Elemental Martian Calendars
Copyright © 2002 by Terry Phelan
Last fall, I attended a gathering of The Mars Society at MIT and brought with me a proposed calendar for the planet Mars that named 24 months after the elements of the periodic table, in order, from Hydrogen to Chromium. The advantages of this method are:
The list is logical and immutable. Everyone knows, or should know, which month is coming next. For those who don't, I've created a "Martian Calendar Song" that puts the month names into a simple mnemonic. Even if this scheme is not chosen, the song can help chemistry students memorize the first 24 elements.
The list is culturally neutral - based on science, not any particular language, constellation names, or order of letters in any particular alphabet.
The scheme simplifies the visualization of calendrical divisions other than the 24-month plan, which received some critical feedback at MIT. I have subsequently devised, in addition to the Chromium, alternative calendars for Mars known as the Potassium, Vanadium and Titanium, described below:
The CHROMIUM Calendar
Is the calendar I initially proposed. 24 months, the first 23 having 28 days. The month of Chromium having 24 or 25 depending upon leap year considerations. Each of the 28-day months is divided into four 7-sol Martian weeks with days named for the planets: Sunsol, Mercsol, Venusol, Earthsol, Marsol, Jovsol and Satsol. Holidays Uranusol, Neptunsol, Plutosol and the Leapyearsol form the final week of Chromium (Cr22 - Cr25). The year begins at the solstice that brings summer to the northern hemisphere and winter to the south, due to the fortuitous circumstance of the year's first 3 seasons added together being evenly divisible by 28. The Vernal Equinox thus occurs at the beginning of a month - Argon, the 18th month of the year.
This arrangement also adds a double meaning to the lyric line "Nitrogen, Oxygen, Fluorine - Breathe the first two out of three" in the Martian Calendar Song since the month of Fluorine just happens to coincide with the beginning of the dust storm season. To the best of my knowledge, this is the only proposed calendar to have a song associated with it.
The POTASSIUM Calendar
This calendar evenly divides the 95 working weeks of the Chromium calendar into 19 months of five 7-day weeks each (35 Martian days or 'sols' each) named for the first 19 elements of the periodic table - Hydrogen to Potassium. The weekday names are the same as for the Chromium calendar. Uranusol, Neptunsol, Plutosol and the Leapyearsol follow P35 as a year-end "week" which is not considered part of any month. These 4 sols may be abbreviated Ye1 through Ye4.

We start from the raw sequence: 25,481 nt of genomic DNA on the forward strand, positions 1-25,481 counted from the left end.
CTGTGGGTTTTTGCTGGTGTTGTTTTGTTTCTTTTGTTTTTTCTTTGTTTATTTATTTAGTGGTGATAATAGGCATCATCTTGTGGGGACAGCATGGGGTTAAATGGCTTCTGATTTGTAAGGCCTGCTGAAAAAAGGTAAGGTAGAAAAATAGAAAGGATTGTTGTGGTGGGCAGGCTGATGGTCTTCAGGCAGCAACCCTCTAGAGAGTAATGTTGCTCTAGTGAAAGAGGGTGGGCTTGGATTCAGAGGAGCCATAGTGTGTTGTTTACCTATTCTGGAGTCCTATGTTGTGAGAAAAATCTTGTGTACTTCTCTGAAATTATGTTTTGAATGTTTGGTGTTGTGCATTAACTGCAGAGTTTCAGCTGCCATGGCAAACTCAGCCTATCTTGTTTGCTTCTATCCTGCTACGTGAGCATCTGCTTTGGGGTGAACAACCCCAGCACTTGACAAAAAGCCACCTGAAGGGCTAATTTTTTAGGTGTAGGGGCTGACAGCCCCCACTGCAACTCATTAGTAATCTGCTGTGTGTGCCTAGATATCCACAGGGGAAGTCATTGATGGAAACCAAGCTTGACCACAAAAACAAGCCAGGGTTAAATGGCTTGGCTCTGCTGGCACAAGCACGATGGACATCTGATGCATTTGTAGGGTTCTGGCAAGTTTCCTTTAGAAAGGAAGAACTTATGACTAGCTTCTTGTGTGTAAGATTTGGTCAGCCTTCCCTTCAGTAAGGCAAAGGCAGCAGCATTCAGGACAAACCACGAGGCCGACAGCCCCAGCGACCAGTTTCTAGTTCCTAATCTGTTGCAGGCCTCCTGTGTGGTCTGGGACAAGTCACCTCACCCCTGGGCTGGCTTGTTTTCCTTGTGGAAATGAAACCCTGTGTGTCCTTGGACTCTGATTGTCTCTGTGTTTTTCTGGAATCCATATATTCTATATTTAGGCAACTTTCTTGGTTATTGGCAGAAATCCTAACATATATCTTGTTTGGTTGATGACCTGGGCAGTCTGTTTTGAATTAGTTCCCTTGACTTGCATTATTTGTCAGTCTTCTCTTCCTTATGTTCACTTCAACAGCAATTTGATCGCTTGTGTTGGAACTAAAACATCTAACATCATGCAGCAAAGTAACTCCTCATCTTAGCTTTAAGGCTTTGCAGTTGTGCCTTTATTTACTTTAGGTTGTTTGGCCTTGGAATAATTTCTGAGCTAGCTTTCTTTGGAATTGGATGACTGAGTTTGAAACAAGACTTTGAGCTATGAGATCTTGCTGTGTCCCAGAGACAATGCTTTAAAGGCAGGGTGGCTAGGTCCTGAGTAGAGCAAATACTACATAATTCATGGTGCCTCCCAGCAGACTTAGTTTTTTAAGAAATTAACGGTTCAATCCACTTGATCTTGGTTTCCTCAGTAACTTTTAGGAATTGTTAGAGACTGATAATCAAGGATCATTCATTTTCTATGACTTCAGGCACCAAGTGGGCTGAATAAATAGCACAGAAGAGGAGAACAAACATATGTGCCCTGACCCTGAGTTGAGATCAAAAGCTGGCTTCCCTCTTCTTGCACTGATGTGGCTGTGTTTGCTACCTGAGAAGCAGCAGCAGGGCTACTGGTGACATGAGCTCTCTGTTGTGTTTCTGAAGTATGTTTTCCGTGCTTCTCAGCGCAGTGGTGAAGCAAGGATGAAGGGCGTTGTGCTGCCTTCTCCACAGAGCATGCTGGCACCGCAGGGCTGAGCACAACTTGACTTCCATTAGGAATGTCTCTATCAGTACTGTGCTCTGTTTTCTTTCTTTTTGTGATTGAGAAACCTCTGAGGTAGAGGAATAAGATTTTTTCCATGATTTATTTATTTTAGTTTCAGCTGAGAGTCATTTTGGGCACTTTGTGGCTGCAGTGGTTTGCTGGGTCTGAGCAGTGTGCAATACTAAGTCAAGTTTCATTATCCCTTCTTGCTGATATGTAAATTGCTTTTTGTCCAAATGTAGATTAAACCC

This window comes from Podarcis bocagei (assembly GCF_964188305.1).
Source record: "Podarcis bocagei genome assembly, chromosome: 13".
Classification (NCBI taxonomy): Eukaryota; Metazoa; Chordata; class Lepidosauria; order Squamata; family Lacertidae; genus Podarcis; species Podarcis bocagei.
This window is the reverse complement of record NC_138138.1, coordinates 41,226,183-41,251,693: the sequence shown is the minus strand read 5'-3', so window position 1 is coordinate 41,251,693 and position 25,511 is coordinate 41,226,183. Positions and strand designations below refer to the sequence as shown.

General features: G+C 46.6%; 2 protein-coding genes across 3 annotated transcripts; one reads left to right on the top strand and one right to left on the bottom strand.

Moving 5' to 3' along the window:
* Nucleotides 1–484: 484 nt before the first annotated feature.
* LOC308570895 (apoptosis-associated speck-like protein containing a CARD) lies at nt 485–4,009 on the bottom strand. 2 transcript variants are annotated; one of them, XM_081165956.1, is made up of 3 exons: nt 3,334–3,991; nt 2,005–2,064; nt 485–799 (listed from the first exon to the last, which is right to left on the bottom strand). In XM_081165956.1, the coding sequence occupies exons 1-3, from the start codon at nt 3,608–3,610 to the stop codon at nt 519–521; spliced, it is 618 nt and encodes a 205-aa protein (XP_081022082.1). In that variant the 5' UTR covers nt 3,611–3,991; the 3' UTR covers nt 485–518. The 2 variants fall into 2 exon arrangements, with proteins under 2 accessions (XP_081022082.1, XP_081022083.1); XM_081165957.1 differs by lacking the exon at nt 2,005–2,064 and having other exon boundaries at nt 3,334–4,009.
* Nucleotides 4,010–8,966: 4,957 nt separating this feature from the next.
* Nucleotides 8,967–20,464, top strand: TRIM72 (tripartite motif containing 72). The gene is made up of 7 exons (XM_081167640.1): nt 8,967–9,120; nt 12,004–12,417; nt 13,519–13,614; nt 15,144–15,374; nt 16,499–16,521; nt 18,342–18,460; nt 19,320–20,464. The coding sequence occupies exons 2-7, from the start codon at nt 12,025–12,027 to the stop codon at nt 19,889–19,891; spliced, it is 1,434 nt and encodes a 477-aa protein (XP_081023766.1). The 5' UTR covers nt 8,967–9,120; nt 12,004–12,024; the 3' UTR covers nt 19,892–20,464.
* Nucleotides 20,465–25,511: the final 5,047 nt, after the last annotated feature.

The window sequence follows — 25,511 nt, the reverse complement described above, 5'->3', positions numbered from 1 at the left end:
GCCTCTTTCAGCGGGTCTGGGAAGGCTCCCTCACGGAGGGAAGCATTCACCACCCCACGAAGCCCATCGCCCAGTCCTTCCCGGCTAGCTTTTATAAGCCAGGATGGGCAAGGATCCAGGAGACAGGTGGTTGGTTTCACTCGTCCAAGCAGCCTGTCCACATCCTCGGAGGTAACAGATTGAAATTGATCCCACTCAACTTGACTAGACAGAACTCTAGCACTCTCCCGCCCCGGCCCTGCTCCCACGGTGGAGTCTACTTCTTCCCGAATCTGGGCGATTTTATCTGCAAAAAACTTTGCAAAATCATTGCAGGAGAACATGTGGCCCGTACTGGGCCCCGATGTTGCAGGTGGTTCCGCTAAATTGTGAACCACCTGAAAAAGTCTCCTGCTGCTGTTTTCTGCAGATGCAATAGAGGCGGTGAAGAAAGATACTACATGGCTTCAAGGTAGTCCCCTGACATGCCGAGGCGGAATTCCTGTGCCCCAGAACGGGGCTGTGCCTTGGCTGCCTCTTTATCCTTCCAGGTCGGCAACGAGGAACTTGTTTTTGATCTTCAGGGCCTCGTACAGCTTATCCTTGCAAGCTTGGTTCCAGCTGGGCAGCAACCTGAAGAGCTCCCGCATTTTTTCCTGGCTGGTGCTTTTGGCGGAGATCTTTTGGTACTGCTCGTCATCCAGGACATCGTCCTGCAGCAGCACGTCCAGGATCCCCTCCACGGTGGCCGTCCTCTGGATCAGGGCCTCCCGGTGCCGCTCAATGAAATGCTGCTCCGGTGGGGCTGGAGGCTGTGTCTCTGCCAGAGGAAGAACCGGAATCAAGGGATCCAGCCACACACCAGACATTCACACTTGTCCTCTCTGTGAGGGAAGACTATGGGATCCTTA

This calendar may be neatly aligned with the Martian seasons in either of two ways. Using Encyclopaedia Britannica data where winter (194 sols) and spring (156 sols) in the northern hemisphere total 350 sols (exactly ten months) the sensible place to begin this calendar would be at the solstice that brings winter to the northern hemisphere. Summer in the northern hemisphere would thus begin each year on the first of Sodium (Na1). If using the Zubrin calendar, which calculates 192 sols in northern spring, the calendar could alternatively start at the Autumnal equinox. Autumn, winter and spring, by Zubrin's reckoning, total 490 days (14 even months), allowing northern summer to begin each year on the first of Phosphorus (P1) as Mars enters the Zubrin month of Sagittarius.
The VANADIUM Calendar
This calendar uses the same day-of-the-week and month names as the Chromium calendar but divides the Martian year into 23 months of 29 Martian days or 'sols' each. The advantage of this is that 29 Martian days is just a few hours short of 30 Earth days, making the months of the Vanadium Calendar as close as possible to the actual lunar month on Earth in time duration. Only lunar calendars on Earth that alternate between 29 and 30 Earth days per month are able to achieve a closer approximation of this time period. The close approximation to Earth's lunar cycle may be advantageous to certain applications, such as calculating human pregnancies. It would also be the most adaptable to lunar calendars on Earth. The Islamic month of Ramadan, for instance, could occur almost precisely every 12 Martian months, twice in most Martian years.